Outfitter Art Stevens cooking during bow hunt. 1993 photo

Art Stevens wasn’t a roper, but was probably one of the best elk hunters and shooters I have seen. One of his constant hunters used to enter the cook tent and say, “Art will guide and the Lord will provide.” I think Art Stevens had a hand in the providing.

Both Arts have passed on. Both helped me grow as an elk guide, mule packer and a person. At times their passing leaves a hole in my being. Art Weikum was like a father to me. One fall, before I was strong enough to load bull elk on mules, we went to retrieve a couple of bulls. It was foggy and still. We couldn’t see were to go, so we sat on our horses in the timber and listened to the elk bugle for several hours. It doesn’t get any better than that.

Art Stevens had an evening ritual of heading up the hill out of camp to glass Biggs Creek Flats. Elk. Deer. Black Bear. Grizzly Bear. Mountain Lion. Lynx. And, Montana Wilderness sunsets. Every evening hunters and crew quietly celebrated the fellowship of that hill. It doesn’t get any better than that.

You might like licorice ice cream. You may not. You may have liked (or not liked) either Art, but you can’t find an outfitter who you trust without developing a friendship.

That is why I don’t believe hunters should book hunts at sports shows. Hunters should use the words of President Ronald Reagan, “Trust but verify.”

Hunter and me on my first guiding assignment. 1974 photo


While looking for photos for this post, I ran across some from my first official guiding effort when I was 14. A couple are on this page. I had a habit of running into bears in White River, so Art Weikum had me guide bear hunters at first. In retrospect I know that I traveled too fast to be a good elk hunter at the time.

We never found a big grizzly, but we did find a great black. Both ears had been gnawed on. He had a scar running from one eye to the tip of his nose. Several toes were missing from both front feet. His teeth were smooth, white and worn to the gums—no tartar or yellowing. All four canine teeth had grooves from wearing together.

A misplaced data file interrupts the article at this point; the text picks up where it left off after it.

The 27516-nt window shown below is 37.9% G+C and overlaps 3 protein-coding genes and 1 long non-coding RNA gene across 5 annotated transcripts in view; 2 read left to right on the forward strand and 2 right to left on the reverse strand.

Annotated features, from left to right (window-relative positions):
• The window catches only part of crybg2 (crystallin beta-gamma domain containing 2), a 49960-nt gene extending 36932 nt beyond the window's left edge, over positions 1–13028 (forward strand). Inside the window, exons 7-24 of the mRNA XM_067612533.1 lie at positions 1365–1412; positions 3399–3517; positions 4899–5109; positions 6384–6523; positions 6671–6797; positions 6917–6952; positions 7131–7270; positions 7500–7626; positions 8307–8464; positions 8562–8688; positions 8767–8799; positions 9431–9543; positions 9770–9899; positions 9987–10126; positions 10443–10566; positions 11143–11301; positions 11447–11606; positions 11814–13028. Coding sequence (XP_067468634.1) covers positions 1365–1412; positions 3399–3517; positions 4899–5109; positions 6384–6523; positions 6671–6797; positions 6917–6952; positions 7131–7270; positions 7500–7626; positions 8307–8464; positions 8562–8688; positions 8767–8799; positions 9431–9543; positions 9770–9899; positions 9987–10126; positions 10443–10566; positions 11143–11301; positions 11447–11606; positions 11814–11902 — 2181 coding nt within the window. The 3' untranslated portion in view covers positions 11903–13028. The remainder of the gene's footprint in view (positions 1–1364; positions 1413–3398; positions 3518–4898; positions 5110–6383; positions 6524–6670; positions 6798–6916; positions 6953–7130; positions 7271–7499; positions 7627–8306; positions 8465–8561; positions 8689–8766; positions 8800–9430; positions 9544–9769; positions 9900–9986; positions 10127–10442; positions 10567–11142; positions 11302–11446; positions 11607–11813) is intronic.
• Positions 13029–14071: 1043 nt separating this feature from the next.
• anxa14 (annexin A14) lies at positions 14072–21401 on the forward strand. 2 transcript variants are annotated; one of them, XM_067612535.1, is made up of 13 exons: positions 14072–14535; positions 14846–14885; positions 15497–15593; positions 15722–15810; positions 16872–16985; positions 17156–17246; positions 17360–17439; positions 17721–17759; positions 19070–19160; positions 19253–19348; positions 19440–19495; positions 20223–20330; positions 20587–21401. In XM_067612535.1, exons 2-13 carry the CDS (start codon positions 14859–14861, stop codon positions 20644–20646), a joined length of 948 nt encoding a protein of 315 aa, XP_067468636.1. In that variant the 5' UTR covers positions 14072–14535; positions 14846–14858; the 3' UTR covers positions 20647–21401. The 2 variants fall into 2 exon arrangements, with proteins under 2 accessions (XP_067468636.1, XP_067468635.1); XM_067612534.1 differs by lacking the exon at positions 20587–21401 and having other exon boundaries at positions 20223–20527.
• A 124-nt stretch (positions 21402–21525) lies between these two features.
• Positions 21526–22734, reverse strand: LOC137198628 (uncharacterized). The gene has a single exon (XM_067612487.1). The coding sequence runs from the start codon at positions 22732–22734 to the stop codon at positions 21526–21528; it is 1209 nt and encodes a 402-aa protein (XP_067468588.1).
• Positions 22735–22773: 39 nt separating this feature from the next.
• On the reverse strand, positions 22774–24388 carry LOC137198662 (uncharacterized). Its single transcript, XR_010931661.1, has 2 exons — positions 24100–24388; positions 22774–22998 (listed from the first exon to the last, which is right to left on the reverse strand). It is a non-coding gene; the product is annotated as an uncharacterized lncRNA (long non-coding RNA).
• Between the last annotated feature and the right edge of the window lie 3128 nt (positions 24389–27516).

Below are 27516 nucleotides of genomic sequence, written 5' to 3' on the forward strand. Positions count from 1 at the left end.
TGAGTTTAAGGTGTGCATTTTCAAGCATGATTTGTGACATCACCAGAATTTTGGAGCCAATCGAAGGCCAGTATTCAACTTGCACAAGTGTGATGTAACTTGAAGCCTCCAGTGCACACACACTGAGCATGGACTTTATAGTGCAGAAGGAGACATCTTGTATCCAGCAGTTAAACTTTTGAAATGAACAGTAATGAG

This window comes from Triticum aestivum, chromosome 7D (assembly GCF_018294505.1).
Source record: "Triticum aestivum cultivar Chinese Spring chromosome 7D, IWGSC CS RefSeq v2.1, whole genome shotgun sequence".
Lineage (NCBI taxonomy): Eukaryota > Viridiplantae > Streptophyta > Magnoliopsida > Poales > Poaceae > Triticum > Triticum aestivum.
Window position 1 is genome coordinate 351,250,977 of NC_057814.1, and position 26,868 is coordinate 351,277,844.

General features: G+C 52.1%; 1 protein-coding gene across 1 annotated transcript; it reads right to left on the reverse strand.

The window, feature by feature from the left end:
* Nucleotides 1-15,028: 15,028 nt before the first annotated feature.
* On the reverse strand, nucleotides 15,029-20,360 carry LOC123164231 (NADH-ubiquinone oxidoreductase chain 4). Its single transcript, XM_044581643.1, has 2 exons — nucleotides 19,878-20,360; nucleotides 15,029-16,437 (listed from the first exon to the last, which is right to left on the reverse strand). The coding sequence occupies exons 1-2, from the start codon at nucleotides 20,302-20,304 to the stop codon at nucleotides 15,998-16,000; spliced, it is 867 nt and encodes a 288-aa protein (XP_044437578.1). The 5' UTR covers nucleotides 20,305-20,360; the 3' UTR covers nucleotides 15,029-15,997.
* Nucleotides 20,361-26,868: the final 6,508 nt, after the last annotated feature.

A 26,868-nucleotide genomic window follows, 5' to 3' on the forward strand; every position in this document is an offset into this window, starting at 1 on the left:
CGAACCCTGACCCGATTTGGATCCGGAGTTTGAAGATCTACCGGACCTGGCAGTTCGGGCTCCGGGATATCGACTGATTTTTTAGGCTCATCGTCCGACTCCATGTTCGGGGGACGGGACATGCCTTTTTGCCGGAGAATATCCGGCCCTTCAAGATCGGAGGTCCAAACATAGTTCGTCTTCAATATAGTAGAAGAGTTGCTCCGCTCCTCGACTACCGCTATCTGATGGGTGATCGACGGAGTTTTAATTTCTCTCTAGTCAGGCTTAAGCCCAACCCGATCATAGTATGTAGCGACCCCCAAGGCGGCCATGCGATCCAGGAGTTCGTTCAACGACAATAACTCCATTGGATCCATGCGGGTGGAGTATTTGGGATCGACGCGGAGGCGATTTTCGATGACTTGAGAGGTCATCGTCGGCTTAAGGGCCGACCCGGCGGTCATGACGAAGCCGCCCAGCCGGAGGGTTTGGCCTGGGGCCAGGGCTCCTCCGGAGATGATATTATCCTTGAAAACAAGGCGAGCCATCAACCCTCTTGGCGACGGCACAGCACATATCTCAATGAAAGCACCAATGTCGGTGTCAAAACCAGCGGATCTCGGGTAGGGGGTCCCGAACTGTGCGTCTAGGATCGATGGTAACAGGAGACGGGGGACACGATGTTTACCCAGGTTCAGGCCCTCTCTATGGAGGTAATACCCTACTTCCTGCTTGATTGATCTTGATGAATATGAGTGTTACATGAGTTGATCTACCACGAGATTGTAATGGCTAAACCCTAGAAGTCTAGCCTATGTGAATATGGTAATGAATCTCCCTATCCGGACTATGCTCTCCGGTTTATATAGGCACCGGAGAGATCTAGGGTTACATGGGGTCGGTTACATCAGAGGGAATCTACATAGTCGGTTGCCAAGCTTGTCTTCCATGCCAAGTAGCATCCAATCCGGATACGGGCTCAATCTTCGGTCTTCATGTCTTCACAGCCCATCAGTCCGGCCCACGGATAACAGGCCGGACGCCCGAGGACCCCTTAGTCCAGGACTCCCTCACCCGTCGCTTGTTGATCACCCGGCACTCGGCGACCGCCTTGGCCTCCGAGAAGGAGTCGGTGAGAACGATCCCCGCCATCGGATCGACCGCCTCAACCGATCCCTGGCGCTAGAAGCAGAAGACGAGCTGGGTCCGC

Black bear, Outfitter Art Weikum, me and Charlie the mule. 1974 photo

We usually packed bear into camp “whole,” and caped them there. Again, I wasn’t strong enough to lift a complete black bear onto a mule, so Art Weikum came along and “helped.”

When choosing an outfitter I would hope that hunters wouldn’t be so eager for the “BIG BULL.” The experiences and the fellowship of elk hunting are worth more than any calcium deposit on earth.

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We Weather the Weather

Springtime in Montana didn't last long.

Several weeks ago weather in Central Montana was in the 80s.  It was nice enough to attempt a prairie dog hunt (here).

Shooting prairie dogs on 21 April.  Temperatures were into the 80s.  

Things changed a few days ago.

Temperatures were not too bad, staying in the 30s in the day and the teens at night, but the snow, which exceeded many records, drifted above the records.

Some of the records broken:
  • Great Falls tied the record of 35.4 inches of snow in April set in 1967
  • Great Falls set a new record for daily precipitation with .87 inches, more than double the old record of .43 set in 1913.
  • Choteau received 7 inches breaking the old two-day record of 7 inches
  • Rogers Pass received 26.4 inches, exceeded the old two-day record of 19 inches
  • Here in Augusta we doubled the 1914 record one-day snow fall of 4 inches

Many roads were closed for a couple days.  My wife spent the last three days stranded in Choteau (and work).  Rotary snow plows had to be brought from other parts of the state to open the roads.

Along the Front Range, snow amounts aren't the problem.  Drifts are.  Drifts caused me to be a "weather bachelor" for several days.

House of a weather bachelor mid-blizzard.

There is a lesson here for prospective Montana Elk Hunters:  Like much of the world the weather changes regularly.  We don't have any hurricanes and few tornados, but Montana Elk Hunters need to be Boy Scouts--BE PREPARED for life-threatening conditions.

Spring should be here today!